“It’s very strange, Scots have an extraordinarily positive image in the world.”

Working on Outlaw King brought him back to his homeland, having worked alongside the film’s director David Mackenzie on a previous project.

“He told me he’d always wanted to do a Robert the Bruce film and we thought it was the perfect time to do it,” Richard recalled.

“Some of the themes and ideas in it are relevant to the modern moment, as well as being a great story on their own.

“We went as deep as we could into the history to try and be as accurate as it was possible to be, although obviously 12th century history’s a mystery, as David used to say!

“It was a pleasure to shoot and see parts of the country I hadn’t seen before, especially doing it on such a big scale.”

Richard’s speciality is TV with a more cinematic feel, creating a series by thinking of it as a film divided up into several parts rather than a set of distinct episodes with differing directors and story arcs.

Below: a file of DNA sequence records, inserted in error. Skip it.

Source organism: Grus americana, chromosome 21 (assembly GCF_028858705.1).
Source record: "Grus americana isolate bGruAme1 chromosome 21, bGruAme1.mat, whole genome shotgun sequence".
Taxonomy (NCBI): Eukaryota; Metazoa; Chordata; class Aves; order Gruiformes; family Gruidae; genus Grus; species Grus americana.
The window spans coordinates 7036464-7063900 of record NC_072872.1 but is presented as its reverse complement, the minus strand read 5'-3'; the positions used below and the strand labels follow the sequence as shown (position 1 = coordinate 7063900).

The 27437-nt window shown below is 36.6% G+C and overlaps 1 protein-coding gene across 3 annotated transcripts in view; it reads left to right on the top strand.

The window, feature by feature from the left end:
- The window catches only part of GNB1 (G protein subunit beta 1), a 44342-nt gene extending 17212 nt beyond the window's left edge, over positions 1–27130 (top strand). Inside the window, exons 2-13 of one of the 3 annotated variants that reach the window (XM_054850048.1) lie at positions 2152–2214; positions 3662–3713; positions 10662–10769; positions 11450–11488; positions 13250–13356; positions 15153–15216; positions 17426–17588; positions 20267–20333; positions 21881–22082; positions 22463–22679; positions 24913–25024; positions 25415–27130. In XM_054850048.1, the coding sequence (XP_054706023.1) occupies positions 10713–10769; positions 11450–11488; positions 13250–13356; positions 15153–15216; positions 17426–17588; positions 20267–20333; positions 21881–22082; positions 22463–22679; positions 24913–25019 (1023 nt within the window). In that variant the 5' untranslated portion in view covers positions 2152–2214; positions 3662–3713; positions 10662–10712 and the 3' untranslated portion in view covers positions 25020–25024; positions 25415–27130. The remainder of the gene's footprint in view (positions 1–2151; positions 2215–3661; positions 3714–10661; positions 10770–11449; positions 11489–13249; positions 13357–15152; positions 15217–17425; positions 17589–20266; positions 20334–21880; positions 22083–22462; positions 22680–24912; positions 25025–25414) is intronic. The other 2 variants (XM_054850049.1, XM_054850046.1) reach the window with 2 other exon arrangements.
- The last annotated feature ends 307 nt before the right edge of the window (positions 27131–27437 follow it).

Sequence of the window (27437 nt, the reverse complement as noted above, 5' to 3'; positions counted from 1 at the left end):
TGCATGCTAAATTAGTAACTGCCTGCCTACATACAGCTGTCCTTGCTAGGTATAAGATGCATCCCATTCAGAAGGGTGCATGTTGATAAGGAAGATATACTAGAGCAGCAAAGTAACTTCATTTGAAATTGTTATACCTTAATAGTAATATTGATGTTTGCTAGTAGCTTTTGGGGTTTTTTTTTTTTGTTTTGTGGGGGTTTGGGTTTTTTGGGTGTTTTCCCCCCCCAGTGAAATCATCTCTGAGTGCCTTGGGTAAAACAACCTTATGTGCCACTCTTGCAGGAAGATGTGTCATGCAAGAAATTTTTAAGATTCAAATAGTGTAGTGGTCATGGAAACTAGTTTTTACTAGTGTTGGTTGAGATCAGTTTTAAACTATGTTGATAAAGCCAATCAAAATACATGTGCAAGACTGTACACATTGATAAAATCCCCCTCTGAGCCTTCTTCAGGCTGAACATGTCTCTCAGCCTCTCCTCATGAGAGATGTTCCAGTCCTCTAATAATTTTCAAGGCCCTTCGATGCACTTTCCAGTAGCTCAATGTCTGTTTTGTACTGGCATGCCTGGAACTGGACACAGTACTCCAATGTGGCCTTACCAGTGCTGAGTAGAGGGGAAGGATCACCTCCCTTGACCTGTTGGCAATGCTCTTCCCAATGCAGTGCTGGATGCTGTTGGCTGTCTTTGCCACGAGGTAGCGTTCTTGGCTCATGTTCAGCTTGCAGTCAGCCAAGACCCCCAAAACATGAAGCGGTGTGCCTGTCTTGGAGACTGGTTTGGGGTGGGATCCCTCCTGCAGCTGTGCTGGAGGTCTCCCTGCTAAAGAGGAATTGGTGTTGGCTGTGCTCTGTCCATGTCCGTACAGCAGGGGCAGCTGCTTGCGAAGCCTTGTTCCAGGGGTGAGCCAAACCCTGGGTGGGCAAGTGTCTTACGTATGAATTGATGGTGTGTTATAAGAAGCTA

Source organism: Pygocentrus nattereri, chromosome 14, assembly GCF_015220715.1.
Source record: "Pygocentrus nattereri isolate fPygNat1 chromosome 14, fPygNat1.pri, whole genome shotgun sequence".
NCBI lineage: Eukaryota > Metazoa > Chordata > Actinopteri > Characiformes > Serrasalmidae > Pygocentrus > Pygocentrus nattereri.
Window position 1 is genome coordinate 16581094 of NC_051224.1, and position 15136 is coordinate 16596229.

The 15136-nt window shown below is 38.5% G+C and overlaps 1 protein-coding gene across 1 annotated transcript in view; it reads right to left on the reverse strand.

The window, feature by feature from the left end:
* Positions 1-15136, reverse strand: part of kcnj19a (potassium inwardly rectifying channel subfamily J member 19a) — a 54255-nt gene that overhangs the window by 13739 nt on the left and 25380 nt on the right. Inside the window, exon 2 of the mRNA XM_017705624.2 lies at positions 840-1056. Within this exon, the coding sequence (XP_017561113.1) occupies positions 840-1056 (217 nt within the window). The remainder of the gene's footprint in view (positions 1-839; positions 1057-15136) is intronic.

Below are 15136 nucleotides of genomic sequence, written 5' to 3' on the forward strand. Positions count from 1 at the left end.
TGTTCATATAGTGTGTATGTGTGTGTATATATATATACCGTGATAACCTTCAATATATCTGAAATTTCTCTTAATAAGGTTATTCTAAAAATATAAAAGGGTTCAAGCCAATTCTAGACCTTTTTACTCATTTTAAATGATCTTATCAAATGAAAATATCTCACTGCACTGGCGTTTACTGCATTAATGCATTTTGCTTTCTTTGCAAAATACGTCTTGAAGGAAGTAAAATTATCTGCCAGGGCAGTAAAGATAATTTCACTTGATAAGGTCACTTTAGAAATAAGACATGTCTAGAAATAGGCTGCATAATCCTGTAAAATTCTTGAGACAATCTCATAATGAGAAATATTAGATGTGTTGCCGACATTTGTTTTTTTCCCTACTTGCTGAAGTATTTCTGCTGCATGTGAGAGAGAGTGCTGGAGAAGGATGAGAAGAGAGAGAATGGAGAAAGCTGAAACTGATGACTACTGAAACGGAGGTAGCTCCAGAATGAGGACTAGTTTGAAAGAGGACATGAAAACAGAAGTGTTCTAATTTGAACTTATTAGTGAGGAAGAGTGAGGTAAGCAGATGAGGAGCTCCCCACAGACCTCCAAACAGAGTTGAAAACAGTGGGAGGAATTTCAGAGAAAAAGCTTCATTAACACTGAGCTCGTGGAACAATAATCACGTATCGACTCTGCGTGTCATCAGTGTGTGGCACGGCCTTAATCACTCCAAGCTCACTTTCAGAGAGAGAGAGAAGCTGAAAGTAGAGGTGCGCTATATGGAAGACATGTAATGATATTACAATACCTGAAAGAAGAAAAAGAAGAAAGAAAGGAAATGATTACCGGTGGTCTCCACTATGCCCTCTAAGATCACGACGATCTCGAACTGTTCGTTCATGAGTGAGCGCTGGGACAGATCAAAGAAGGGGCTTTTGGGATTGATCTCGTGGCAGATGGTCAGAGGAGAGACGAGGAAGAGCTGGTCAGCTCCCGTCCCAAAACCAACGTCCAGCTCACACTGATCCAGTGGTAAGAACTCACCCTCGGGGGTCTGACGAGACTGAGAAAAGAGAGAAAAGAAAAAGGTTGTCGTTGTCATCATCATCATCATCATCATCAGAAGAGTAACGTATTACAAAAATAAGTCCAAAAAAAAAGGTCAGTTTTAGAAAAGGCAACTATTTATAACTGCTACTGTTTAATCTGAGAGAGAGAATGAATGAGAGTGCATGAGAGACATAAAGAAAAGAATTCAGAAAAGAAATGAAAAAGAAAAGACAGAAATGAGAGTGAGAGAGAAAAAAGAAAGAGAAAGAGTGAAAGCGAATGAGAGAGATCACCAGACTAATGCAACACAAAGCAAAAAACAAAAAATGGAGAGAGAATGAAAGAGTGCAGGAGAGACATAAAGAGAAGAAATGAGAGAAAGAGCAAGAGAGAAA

When asked if he’d want to bring a series like True Detective to Scotland, he certainly seems keen.

“It’d be great, nothing better! Then that way I get to come home, work, and spend more time with my family. On a selfish level I’d like that.”

For now, though, the closest he’ll get to coming home is appearing as a keynote speaker at this year’s XpoNorth.

Due to the pandemic, it won’t be held in Inverness as usual, but will be a fully online event.

As someone who left Scotland as a teenager to seek out creative avenues, Richard hopes to be able to give people access points into industries or worlds that can seem inaccessible.